Prehistoric Australian megafauna included 1,000-pound kangaroos, 2-ton wombats, 25-foot-long lizards, 400-pound flightless birds, 300-pound marsupial lions and Volkswagen-sized tortoises. But some 50,000 years ago, more than 85 percent of Australia's animals weighing over 100 pounds went extinct for reasons that have become a subject of much scientific debate.
A team of researchers from Monash University in Victoria, Australia and the University of Colorado Boulder tried to reconstruct the past climate and ecosystems of the continent. They studied sediment core which is drilled in the Indian Ocean off the Australian coast, and analyzed chronological layers of material blown and washed into the ocean.
The study was published in Nature Communications on January 20.
“The abundance of spores from a fungus called Sporormiella that thrived on the dung of plant-eating mammals, is good evidence for a lot of large mammals on the southwestern Australian landscape up until about 45,000 years ago,” Gifford Miller, a CU Boulder Professor who participated in the study, said in a statement provided by the university.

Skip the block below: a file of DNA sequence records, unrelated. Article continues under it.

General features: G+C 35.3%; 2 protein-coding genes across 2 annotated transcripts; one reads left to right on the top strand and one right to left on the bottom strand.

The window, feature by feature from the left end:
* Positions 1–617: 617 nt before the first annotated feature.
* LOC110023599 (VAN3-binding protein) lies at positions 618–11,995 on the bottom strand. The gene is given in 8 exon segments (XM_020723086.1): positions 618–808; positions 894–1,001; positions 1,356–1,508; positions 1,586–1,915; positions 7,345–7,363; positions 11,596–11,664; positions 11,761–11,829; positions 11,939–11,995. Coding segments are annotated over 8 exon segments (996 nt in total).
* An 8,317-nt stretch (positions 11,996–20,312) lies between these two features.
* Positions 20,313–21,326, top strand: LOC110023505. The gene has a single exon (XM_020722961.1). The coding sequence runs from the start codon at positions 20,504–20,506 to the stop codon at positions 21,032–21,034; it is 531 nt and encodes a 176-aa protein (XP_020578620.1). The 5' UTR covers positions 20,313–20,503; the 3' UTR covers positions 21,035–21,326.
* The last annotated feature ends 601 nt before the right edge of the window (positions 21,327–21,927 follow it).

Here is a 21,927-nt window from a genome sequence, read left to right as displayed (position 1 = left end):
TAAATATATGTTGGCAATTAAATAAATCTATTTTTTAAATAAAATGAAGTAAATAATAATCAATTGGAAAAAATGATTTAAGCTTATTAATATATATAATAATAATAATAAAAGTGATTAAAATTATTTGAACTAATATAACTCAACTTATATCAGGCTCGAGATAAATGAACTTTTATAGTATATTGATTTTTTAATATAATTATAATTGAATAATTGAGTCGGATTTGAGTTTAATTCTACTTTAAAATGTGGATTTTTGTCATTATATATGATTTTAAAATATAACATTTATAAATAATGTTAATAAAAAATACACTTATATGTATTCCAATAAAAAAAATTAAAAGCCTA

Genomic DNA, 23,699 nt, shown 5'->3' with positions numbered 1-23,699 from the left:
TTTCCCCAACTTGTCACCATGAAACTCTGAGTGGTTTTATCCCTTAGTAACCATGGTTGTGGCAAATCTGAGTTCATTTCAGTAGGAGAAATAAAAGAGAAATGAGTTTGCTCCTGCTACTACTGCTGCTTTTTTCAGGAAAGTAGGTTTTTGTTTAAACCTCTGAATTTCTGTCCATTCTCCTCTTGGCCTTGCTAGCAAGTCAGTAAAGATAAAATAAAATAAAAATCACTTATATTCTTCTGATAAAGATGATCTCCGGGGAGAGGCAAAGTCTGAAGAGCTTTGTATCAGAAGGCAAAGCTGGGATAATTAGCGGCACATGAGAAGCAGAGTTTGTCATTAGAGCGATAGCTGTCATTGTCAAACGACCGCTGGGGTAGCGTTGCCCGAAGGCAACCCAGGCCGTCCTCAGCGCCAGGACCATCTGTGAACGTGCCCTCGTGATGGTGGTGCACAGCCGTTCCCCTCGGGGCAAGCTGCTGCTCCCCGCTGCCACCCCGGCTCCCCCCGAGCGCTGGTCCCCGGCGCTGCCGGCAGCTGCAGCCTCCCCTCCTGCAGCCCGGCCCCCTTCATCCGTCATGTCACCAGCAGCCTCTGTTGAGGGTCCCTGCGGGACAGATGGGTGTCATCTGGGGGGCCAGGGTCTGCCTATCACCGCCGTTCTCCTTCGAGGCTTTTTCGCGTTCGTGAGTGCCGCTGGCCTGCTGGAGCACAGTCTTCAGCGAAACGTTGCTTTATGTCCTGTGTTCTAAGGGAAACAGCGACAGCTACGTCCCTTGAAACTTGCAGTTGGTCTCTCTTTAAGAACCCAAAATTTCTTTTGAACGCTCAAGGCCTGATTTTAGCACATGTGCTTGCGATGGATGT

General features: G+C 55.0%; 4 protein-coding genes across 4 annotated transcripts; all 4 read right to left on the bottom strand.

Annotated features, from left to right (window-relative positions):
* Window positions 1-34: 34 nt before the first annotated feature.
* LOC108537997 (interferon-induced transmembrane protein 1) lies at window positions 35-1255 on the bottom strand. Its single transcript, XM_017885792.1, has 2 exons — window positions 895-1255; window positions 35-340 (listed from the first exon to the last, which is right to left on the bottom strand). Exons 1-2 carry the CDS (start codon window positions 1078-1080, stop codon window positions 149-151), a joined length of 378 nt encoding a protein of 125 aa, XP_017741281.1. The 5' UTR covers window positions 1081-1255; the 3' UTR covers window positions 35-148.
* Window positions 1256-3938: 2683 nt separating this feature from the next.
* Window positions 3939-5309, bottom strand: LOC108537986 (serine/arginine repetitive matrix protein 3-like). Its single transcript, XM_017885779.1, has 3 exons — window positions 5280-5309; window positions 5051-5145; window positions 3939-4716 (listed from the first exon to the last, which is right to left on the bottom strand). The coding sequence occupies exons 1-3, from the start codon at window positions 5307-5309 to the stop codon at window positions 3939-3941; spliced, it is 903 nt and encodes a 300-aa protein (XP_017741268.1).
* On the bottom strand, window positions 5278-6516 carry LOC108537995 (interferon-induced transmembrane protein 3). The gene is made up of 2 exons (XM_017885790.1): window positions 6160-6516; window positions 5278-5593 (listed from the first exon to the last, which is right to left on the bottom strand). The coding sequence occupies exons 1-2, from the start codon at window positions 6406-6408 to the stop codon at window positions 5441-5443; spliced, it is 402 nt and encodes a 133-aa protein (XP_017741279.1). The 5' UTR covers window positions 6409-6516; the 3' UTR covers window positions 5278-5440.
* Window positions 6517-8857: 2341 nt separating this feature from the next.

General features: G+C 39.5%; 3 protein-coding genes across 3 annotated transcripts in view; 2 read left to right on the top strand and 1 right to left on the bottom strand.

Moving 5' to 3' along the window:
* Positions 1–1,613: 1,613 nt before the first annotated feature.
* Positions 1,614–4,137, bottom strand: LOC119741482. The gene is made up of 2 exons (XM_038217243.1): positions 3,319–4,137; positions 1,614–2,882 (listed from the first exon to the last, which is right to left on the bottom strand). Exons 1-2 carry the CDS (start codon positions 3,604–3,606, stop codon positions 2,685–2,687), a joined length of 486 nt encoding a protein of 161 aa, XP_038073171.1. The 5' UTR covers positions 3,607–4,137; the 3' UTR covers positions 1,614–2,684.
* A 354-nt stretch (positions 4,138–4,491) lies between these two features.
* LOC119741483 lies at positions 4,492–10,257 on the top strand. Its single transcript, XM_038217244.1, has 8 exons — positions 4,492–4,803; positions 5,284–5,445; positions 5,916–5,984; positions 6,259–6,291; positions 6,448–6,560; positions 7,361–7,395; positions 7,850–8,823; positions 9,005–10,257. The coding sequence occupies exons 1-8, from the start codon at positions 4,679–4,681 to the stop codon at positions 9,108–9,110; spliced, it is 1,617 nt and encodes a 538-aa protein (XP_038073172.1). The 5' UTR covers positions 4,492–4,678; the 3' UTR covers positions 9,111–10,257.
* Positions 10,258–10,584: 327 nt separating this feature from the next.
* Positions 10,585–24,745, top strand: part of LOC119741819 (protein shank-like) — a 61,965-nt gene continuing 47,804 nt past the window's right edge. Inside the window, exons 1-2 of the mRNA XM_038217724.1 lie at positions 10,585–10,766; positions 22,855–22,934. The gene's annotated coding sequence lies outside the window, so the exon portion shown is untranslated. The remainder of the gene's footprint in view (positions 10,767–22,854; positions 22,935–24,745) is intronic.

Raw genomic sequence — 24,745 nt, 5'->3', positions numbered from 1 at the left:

Then, in just a few thousand years, the megafauna population collapsed. The majority of experts claim the animals died because of climate changes. Others suggested that the animals were hunted to extinction by Australia's earliest people, who first arrived there 50,000 years ago.
The new research did not find any evidence of significant climate change during the time of the megafauna extinction.
Miller said the extinction may have been caused by "imperceptible overkill." The killing of only one juvenile mammal per person per decade could have resulted in the extinction of a whole species in just a few hundred years.
"These findings rule out climate change, and implicate humans as the primary cause of extinction," the researchers concluded.
"The results of this study are of significant interest across the archaeological and Earth science communities and to the general public, who remain fascinated by the menagerie of now-extinct giant animals that roamed the planet – and the cause of their extinction – as our own species began its persistent colonization of Earth," said van der Kaars, the lead author of the study.
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